My Approach to Helping
I use a mixture of approaches in my work with clients. I am trained in Cognitive Behavioral Therapy, also called CBT, which is considered the best treatment for depressive symptoms. CBT helps clients to look at their thoughts, feelings, and actions and helps people take a more realistic look at situations rather than reacting to emotions or jumping to conclusions when something difficult happens. I also use mindfulness-based approaches and help clients learn to be more engaged in their everyday lives and respond to difficulties rather than react. I am also trained in Acceptance and Commitment Therapy (ACT) which uses a blend of CBT and mindfulness techniques to help clients live a rich and fulfilling value-focused life. Finally, I integrate strategies for self-compassion into our work together to strengthen your resilience and provide a sense of comfort and peace.
I have a warm and compassionate approach to therapy that helps my clients thrive. I believe that everyone is trying to do their best in a difficult world. If you are finding that your best efforts aren’t getting you the life that you want, I can help you refocus and find your groove again!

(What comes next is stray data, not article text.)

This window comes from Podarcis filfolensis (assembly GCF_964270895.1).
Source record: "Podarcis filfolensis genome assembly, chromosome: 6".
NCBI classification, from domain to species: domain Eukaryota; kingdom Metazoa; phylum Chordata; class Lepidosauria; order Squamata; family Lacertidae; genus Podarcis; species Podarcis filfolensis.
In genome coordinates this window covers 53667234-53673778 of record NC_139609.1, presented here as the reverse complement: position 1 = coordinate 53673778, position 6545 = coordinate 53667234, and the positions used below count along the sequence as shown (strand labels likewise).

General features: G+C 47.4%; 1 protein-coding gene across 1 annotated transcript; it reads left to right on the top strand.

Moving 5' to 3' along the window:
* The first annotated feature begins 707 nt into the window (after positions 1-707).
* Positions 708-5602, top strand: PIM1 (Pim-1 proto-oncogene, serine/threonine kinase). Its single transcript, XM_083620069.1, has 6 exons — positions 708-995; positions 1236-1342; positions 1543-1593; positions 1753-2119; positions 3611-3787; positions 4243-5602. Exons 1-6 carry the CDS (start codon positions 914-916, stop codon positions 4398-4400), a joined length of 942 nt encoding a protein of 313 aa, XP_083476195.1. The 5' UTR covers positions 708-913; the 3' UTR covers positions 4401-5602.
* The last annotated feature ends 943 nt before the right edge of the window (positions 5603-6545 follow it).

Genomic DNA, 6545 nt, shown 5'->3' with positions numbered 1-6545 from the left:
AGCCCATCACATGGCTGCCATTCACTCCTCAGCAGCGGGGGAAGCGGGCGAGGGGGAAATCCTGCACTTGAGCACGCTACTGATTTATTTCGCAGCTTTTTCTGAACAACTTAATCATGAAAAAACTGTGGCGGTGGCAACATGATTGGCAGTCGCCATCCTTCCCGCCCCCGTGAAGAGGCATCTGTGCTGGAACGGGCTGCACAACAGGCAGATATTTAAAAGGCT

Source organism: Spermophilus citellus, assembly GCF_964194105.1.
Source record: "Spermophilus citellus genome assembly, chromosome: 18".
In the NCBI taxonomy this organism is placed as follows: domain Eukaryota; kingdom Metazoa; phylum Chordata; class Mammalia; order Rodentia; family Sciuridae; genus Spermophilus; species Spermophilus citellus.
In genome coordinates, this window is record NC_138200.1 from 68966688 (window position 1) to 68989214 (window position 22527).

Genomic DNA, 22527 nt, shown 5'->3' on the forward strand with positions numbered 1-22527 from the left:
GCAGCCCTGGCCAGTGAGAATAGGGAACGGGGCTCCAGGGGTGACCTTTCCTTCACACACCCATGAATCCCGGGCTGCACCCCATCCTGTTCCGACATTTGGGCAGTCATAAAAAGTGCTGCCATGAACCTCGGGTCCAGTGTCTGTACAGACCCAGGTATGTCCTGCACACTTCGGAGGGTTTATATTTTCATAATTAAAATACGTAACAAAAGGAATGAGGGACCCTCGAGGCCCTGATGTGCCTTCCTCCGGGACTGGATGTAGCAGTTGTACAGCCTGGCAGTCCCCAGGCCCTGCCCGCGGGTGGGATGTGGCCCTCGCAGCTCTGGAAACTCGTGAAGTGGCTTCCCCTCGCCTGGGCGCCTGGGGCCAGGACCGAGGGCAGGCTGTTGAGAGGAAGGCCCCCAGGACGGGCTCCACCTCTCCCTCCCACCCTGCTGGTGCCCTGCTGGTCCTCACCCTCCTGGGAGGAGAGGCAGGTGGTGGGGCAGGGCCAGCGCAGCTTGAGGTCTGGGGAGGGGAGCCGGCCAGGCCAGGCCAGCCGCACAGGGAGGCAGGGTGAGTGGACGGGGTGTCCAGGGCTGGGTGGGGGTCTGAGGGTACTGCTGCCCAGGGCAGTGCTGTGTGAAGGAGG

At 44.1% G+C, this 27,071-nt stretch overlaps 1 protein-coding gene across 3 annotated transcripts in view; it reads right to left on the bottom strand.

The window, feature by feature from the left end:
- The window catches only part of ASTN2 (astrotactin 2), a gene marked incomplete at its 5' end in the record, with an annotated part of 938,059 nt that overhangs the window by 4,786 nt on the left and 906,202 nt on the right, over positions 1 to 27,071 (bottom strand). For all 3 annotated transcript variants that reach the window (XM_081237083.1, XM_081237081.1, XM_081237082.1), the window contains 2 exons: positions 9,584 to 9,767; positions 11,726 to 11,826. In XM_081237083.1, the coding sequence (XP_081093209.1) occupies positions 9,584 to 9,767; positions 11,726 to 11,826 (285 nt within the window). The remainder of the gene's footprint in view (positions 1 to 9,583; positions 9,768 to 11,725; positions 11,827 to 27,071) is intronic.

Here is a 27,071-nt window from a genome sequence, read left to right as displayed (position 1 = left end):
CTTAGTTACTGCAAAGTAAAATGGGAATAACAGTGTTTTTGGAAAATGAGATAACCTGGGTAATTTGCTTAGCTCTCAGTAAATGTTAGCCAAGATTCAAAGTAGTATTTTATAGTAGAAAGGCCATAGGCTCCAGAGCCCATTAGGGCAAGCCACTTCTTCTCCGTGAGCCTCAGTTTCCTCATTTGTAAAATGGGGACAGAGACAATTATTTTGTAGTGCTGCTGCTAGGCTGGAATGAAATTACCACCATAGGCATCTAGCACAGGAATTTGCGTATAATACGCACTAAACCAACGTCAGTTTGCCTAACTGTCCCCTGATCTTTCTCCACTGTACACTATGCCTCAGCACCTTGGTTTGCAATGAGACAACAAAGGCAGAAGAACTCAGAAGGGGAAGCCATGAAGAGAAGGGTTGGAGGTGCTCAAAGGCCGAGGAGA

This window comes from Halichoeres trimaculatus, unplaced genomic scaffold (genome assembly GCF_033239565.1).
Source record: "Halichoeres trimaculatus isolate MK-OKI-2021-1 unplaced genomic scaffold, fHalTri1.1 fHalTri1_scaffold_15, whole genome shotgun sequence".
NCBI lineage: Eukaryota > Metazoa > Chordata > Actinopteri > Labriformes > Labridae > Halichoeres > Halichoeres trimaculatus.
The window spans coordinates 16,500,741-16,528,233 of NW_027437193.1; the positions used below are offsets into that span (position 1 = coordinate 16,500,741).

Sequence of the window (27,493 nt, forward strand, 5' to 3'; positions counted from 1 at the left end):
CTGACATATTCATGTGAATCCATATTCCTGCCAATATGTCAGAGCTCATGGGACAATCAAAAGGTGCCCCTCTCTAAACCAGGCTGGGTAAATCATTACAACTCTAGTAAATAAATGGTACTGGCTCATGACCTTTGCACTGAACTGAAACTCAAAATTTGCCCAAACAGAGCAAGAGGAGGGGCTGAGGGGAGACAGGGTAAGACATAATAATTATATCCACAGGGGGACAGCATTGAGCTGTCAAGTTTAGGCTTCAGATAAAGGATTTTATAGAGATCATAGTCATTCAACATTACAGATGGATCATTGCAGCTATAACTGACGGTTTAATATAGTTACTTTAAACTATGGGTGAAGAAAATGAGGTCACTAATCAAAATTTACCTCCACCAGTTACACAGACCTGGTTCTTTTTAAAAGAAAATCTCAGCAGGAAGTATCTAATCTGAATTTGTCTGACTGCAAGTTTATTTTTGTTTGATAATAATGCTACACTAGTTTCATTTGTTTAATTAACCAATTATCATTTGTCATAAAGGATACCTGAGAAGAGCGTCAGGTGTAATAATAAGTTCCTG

More Info About My Practice
My practice is named in reference to a story in Buddhism often called The Arrow. It says that difficult experiences in our lives can be as painful as being pierced by an arrow, often seemingly coming out of nowhere. If we are able to stop and care for the wound while accepting the help of others, then the wound can heal and we can move forward. However, often we shoot our own arrow, the second arrow, in reaction to being struck by this first arrow, striking ourselves again. The second arrow symbolizes the thoughts, feelings, reactions, and behaviors about the meaning that we attach to the first arrow ("Why did this happen to me?") and the pain that we feel. While shooting ourselves with this second arrow is very common, it doesn't help to reduce our pain from the first arrow and can actually magnify the pain that we feel and complicate our ability to heal and move forward in our lives. I believe that therapy focuses on these second arrows, and by learning new ways of responding to the painful events that we all experience in our lives, we can return to a state of wellness, peace, and connectedness.
Why Going to Therapy Does Not Mean You are Weak or Flawed
Shooting ourselves with these second arrows is a universal experience. All human beings struggle with living in this difficult world. Learning about your own arrows and how to bring caring attention to yourself and the things that matter most to you in your life can bring peace, resilience, and the strength that you need to handle all the arrows in your life. As the saying goes, "Alone we go fast, but together we go far."